Tip #1—Follow the rules you've read a hundred times

There are three things you must do each time you start writing your code. You've read these rules many times before and resolved to do them the next time you started code development. This time, do them—they will help you to avoid many long hours of debugging:

  • Initialize variables before use.
  • Do not ignore compiler warnings.
  • Check return values.

Accessing objects before they have a defined state can lead to strange effects. Not only does avoiding these effects require that you make sure you've set all your ints and floats to a defined state, you also have to make sure that your complex type functions, such as typedefed structs , are initialized first.

For instance, declare an object like the one in Listing 1 in the header. In Listing 1 , the object has the typical init flag and two function pointers for reading and updating data.


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Then, in the C module, initialize the object to a level for first usage. In this case, the init flag was set to false. The variable is static here, since I have only one instance of it:

static symbol_model_t g_symbol_model ={  false,/* is initialized */  NULL, /* update function */  NULL  /* read function */};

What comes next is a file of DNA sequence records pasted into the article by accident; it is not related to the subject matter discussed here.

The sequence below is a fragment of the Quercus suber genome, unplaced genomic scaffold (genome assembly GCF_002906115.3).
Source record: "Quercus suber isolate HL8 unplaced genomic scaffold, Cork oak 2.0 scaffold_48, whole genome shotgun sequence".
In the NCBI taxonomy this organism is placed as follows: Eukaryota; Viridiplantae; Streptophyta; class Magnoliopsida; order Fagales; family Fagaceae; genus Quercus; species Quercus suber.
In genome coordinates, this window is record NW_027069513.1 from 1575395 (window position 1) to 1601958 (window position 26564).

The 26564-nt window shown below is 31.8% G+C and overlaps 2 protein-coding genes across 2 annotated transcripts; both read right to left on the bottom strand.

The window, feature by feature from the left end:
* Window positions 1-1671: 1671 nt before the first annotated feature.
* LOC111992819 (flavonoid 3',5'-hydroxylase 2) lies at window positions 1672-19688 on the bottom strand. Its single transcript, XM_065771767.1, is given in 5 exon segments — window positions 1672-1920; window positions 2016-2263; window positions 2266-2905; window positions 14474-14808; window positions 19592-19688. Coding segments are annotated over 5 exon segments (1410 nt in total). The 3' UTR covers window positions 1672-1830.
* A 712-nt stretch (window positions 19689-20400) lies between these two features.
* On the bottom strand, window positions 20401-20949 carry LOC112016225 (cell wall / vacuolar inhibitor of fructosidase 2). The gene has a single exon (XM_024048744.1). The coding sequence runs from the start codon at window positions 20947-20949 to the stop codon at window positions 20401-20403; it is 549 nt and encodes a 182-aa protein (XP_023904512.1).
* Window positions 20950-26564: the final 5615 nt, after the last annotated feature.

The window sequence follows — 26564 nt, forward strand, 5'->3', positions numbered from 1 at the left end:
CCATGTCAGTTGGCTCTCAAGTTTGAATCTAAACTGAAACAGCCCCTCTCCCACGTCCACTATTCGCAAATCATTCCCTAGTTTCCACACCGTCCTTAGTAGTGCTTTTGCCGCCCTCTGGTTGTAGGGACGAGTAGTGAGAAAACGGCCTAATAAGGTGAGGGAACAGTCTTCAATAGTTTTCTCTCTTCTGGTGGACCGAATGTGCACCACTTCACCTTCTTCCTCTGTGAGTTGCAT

Later on during construction of the object, you can check if things were not initialized, such as shown in Listing 2 .


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Even though they finally compile the code, modern compilers are always complaining about strange constructs. Do not ignore these complaints. More often than not, they are right. Also do not ignore return values since they indicate the first time something has gone wrong. If you ignore such warnings, you'll have a ticking time bomb in your system that will explode at a later point.

If you follow these procedures, you'll have more time left at the end of the project. After all, the end of the project is the point at which money and time are running out and people are overstressed, especially if the product isn't working and is shipping late. Now you'll have time to help them set things right.

Tip #2—Use enums as error types

Every module should have a specific error return type that explains what the problem is in detail, at the time it occurs. Often you receive error codes like “-1″ or “an error occurred.” If there is a run-time error detected and you know exactly what it is, document this for your later reference and for those who maintain the software.

For example, consider the code in Listing 3 .


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Such an error type already has been decoded and the cause determined. The last entry, called _LAST_ERROR , makes it possible to iterate over the content of the enum . That means you only have to know what the first element in the chain is. No matter how many more errors you add between the first and the last, all you have to do is check the range or iterate. Also, this last enum value gives you the total number of entries. More on this later.

Tip #3—Expect to fail